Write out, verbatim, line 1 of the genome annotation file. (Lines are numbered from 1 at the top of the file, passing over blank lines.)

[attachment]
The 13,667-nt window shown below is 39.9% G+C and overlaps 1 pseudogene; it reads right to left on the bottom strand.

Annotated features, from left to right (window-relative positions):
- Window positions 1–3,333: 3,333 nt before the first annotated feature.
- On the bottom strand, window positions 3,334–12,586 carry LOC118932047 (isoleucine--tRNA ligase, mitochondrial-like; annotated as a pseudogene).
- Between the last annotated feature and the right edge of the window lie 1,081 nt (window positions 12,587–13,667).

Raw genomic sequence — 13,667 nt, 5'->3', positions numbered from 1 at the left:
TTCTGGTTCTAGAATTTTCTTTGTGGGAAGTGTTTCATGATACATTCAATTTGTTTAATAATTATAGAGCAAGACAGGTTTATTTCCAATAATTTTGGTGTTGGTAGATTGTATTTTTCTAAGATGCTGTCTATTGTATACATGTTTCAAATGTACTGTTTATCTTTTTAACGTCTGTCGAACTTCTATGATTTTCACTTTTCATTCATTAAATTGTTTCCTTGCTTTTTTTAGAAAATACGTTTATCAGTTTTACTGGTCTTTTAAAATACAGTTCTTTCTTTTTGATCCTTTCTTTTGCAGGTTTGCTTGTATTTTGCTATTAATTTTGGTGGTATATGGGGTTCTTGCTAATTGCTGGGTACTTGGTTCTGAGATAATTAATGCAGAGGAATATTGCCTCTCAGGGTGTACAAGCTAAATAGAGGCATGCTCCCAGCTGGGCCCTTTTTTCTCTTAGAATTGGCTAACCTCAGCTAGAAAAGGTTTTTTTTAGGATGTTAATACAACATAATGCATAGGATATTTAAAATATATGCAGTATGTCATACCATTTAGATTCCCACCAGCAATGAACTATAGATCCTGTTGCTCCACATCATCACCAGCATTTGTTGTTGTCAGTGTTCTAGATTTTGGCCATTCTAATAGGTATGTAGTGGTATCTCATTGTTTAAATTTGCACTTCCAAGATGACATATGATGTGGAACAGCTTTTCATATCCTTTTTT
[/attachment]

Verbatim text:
The 13,667-nt window shown below is 39.9% G+C and overlaps 1 pseudogene; it reads right to left on the bottom strand.